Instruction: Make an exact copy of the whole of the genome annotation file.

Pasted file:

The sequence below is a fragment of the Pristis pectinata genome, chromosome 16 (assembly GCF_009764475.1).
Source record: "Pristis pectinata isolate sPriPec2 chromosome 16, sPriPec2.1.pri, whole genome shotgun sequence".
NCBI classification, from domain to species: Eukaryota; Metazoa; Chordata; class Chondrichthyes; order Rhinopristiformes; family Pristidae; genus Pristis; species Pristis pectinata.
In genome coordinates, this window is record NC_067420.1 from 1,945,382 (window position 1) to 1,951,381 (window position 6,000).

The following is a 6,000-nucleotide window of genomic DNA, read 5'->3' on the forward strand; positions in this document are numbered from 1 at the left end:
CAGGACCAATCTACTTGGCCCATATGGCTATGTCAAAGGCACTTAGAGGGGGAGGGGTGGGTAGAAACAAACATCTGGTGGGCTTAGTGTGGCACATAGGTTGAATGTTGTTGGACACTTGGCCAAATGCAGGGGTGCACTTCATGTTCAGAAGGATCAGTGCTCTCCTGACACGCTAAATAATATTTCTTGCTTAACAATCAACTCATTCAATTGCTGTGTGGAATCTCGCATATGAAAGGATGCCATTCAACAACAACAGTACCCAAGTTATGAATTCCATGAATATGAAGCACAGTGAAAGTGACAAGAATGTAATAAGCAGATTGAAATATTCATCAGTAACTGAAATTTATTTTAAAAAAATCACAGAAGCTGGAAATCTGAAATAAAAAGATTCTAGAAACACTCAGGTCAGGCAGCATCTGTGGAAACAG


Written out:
The sequence below is a fragment of the Pristis pectinata genome, chromosome 16 (assembly GCF_009764475.1).
Source record: "Pristis pectinata isolate sPriPec2 chromosome 16, sPriPec2.1.pri, whole genome shotgun sequence".
NCBI classification, from domain to species: Eukaryota; Metazoa; Chordata; class Chondrichthyes; order Rhinopristiformes; family Pristidae; genus Pristis; species Pristis pectinata.
In genome coordinates, this window is record NC_067420.1 from 1,945,382 (window position 1) to 1,951,381 (window position 6,000).

The following is a 6,000-nucleotide window of genomic DNA, read 5'->3' on the forward strand; positions in this document are numbered from 1 at the left end:
CAGGACCAATCTACTTGGCCCATATGGCTATGTCAAAGGCACTTAGAGGGGGAGGGGTGGGTAGAAACAAACATCTGGTGGGCTTAGTGTGGCACATAGGTTGAATGTTGTTGGACACTTGGCCAAATGCAGGGGTGCACTTCATGTTCAGAAGGATCAGTGCTCTCCTGACACGCTAAATAATATTTCTTGCTTAACAATCAACTCATTCAATTGCTGTGTGGAATCTCGCATATGAAAGGATGCCATTCAACAACAACAGTACCCAAGTTATGAATTCCATGAATATGAAGCACAGTGAAAGTGACAAGAATGTAATAAGCAGATTGAAATATTCATCAGTAACTGAAATTTATTTTAAAAAAATCACAGAAGCTGGAAATCTGAAATAAAAAGATTCTAGAAACACTCAGGTCAGGCAGCATCTGTGGAAACAG